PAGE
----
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Top 10 Controversial Court Cases
Segregation in Public Schools Ended
Brown v. Board of Education in Topeka
One of the most famous court cases in American history is probably the Supreme Court case of 1954 between Oliver Brown and the Board of Education in Topeka, Kansas.
This landmark ruling overturned the 1896 Plessy v. Fergusan case which allowed state-sponsored segregation, insofar as it applied to public education. The Warren Court came back with a unanimous (9–0) decision stated that "separate educational facilities are inherently unequal."
The final decision in the Brown vs. the Board of Education case helped spark the Civil Rights Movement, which changed the course of American history.
The World's Most Famous Court Trial
O.J. Simpson Murder Trial
The trial of O.J. Simpson captivated the American public. The trial began on Jan. 24, 1995, after Simpson pled not guilty to the murder of his ex-wife Nicole Brown and her friend Ron Goldman.
Simpson's team of lawyers was lead by Johnnie Cochran, who chose to approach the case from a discrimination aspect - alleging that Simpson was being targeted for his skin color.
Simpson's jury was largely composed of black citizens, and Cochran used this to his benefit every way he possibly could. Critics attacked Cochran for his defense strategy, but in the end, the jury acquitted Simpson of both counts of murder.
Did Lizzie Borden Kill her Parents?
The Trial of Lizzie Borden
Lizzie Borden took an axe, Gave her mother 40 whacks, When she saw what she had done, She gave her father 41.
If you have ever heard of this rhyme, then you are familiar with the trial of Lizzie Borden. The famous trial of Borden, which took place in 1893, revolved around the gruesome murders of Andrew and Abby Borden, Lizze's father and stepmother.
The bodies of Andrew and Abby Borden were found on August 4th of 1892, chopped up with an axe. Lizzie Borden was ultimately found not guilty for the murders, however the case has never been closed and no other suspect ever surfaced.
Brown v. Board of Education Documentary
A Trial Against Evolution
The Scopes Monkey Trial
The 1925 "Monkey Trial" was a famous trial between Tennessee and John Scopes, where Scopes was tried in court for teaching the theory of evolution in his classroom in Dayton, Tennessee.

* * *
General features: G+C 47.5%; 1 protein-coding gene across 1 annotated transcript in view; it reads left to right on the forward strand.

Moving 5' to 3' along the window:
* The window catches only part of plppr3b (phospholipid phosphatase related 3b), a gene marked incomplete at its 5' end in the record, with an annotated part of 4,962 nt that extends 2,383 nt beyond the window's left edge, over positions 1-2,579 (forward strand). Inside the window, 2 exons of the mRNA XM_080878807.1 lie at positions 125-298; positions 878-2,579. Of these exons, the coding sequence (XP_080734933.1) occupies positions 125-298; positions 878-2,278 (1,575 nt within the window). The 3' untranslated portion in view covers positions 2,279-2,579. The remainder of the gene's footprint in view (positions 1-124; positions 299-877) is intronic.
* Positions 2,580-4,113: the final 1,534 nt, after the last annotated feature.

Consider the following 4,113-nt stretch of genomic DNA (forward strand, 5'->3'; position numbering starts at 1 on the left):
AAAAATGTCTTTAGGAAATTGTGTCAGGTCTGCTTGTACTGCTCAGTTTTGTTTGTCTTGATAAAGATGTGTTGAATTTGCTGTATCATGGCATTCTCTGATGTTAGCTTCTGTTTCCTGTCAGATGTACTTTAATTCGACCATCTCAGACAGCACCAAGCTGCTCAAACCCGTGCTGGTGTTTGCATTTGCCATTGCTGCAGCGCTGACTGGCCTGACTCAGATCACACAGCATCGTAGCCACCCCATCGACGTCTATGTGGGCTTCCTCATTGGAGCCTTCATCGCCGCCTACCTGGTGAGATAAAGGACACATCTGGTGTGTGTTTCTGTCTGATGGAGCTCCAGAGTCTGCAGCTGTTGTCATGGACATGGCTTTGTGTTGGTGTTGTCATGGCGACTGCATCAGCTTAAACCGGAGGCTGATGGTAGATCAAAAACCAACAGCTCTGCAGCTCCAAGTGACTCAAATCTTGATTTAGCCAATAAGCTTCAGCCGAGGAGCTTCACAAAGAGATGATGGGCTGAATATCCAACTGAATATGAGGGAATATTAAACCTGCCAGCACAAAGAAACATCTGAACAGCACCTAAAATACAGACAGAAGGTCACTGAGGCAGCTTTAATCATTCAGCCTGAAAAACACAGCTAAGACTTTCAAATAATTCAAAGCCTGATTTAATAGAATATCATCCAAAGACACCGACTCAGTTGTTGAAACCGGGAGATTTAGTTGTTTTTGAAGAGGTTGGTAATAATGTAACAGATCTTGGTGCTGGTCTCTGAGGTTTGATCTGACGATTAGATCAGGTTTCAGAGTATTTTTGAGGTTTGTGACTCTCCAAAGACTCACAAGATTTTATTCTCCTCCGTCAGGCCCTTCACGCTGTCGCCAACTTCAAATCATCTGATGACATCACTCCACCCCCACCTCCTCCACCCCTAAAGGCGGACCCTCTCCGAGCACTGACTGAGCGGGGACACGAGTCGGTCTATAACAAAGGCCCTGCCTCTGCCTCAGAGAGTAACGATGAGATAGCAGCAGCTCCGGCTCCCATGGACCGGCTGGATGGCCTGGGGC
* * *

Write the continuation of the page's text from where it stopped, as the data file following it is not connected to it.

The trial of John Scopes was meant to set an example to the rest of the country, and Scopes was merely a pawn in the court's grand plan to ban evolution from all classrooms across the country.
William Jennings Bryan, a staunch opponent of the theory of evolution, led the prosecution team. Scopes' attorney argued that the ban was unconstitutional, and for the first time, Darwin and the Bible were debated in the courtroom.
The case moved on to the Supreme Court in Tennessee who ultimately dismissed the case.
Controversial Court Cases in Connecticut
The Attempted Ronald Reagan Assassination
On March 30, 1981, the world was shocked when shots were fired at President Ronald Reagan. With several shots fired by a man by the name of John Hinckley Jr., one of the shots just missed striking Reagen's heart.
The entire country followed the case closely, heartbroken over this assassination attempt against the country's president. Hinckley's attornies claimed that he was insane, and was acting out of an irrational mind. The defense argued that only a sane man could plan and execute such an attack.
Ultimately, Hinckley was found not guilty by reason of insanity - a decision that infuriated the American public. A study by ABC found the two-thirds of the country wanted Hinckley to be found guilty and sentenced for his crimes.
Charles Lindenbergh was a Famous Aviator
The Lindenbergh Kidnapping Trial
On March 3, 1932, the child of famed aviator Charles Lindenbergh was kidnapped- a crime that gained the attention of the entire country.
The kidnapper left Lindenbergh a ransom note in his child's crib, and with the help of a mediator, Lindenbergh tried to negotiate with the man who took his child. After receiving the ransom, the child was not found until May 12th, when authorities discovered the body of the child hidden in the woods behind Lindenbergh's home.